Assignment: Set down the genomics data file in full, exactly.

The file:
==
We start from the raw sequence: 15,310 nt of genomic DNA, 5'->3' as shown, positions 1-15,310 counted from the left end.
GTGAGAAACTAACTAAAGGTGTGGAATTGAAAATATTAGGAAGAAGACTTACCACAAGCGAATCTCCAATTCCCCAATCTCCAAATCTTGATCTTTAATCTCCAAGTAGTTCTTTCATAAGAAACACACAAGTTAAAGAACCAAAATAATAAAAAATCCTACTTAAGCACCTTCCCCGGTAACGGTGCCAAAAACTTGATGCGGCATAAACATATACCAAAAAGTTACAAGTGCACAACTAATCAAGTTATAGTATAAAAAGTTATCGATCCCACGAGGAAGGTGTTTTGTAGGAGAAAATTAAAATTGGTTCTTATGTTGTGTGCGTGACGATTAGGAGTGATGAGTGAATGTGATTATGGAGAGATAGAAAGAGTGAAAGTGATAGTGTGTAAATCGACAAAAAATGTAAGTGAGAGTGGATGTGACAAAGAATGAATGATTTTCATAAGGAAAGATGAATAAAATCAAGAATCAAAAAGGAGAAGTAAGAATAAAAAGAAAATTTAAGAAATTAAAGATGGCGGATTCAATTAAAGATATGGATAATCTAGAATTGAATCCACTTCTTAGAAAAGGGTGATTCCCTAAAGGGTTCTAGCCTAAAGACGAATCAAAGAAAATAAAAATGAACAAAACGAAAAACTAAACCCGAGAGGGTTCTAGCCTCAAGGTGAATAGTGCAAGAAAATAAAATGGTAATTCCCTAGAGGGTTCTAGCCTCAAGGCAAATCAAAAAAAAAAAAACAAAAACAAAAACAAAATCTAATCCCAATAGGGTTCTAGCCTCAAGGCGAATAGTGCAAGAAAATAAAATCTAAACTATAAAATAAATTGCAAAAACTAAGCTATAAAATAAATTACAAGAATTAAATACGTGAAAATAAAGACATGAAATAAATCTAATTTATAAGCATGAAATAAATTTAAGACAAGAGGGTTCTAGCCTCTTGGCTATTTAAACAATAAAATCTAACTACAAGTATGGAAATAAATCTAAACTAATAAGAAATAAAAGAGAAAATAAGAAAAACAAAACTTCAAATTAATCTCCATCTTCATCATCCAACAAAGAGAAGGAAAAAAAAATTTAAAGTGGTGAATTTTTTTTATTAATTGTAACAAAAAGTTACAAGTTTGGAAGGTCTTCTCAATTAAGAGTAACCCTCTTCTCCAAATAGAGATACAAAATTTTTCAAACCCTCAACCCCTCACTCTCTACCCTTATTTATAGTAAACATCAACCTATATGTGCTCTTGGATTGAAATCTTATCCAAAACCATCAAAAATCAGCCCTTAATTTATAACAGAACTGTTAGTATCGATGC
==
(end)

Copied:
We start from the raw sequence: 15,310 nt of genomic DNA, 5'->3' as shown, positions 1-15,310 counted from the left end.
GTGAGAAACTAACTAAAGGTGTGGAATTGAAAATATTAGGAAGAAGACTTACCACAAGCGAATCTCCAATTCCCCAATCTCCAAATCTTGATCTTTAATCTCCAAGTAGTTCTTTCATAAGAAACACACAAGTTAAAGAACCAAAATAATAAAAAATCCTACTTAAGCACCTTCCCCGGTAACGGTGCCAAAAACTTGATGCGGCATAAACATATACCAAAAAGTTACAAGTGCACAACTAATCAAGTTATAGTATAAAAAGTTATCGATCCCACGAGGAAGGTGTTTTGTAGGAGAAAATTAAAATTGGTTCTTATGTTGTGTGCGTGACGATTAGGAGTGATGAGTGAATGTGATTATGGAGAGATAGAAAGAGTGAAAGTGATAGTGTGTAAATCGACAAAAAATGTAAGTGAGAGTGGATGTGACAAAGAATGAATGATTTTCATAAGGAAAGATGAATAAAATCAAGAATCAAAAAGGAGAAGTAAGAATAAAAAGAAAATTTAAGAAATTAAAGATGGCGGATTCAATTAAAGATATGGATAATCTAGAATTGAATCCACTTCTTAGAAAAGGGTGATTCCCTAAAGGGTTCTAGCCTAAAGACGAATCAAAGAAAATAAAAATGAACAAAACGAAAAACTAAACCCGAGAGGGTTCTAGCCTCAAGGTGAATAGTGCAAGAAAATAAAATGGTAATTCCCTAGAGGGTTCTAGCCTCAAGGCAAATCAAAAAAAAAAAAACAAAAACAAAAACAAAATCTAATCCCAATAGGGTTCTAGCCTCAAGGCGAATAGTGCAAGAAAATAAAATCTAAACTATAAAATAAATTGCAAAAACTAAGCTATAAAATAAATTACAAGAATTAAATACGTGAAAATAAAGACATGAAATAAATCTAATTTATAAGCATGAAATAAATTTAAGACAAGAGGGTTCTAGCCTCTTGGCTATTTAAACAATAAAATCTAACTACAAGTATGGAAATAAATCTAAACTAATAAGAAATAAAAGAGAAAATAAGAAAAACAAAACTTCAAATTAATCTCCATCTTCATCATCCAACAAAGAGAAGGAAAAAAAAATTTAAAGTGGTGAATTTTTTTTATTAATTGTAACAAAAAGTTACAAGTTTGGAAGGTCTTCTCAATTAAGAGTAACCCTCTTCTCCAAATAGAGATACAAAATTTTTCAAACCCTCAACCCCTCACTCTCTACCCTTATTTATAGTAAACATCAACCTATATGTGCTCTTGGATTGAAATCTTATCCAAAACCATCAAAAATCAGCCCTTAATTTATAACAGAACTGTTAGTATCGATGC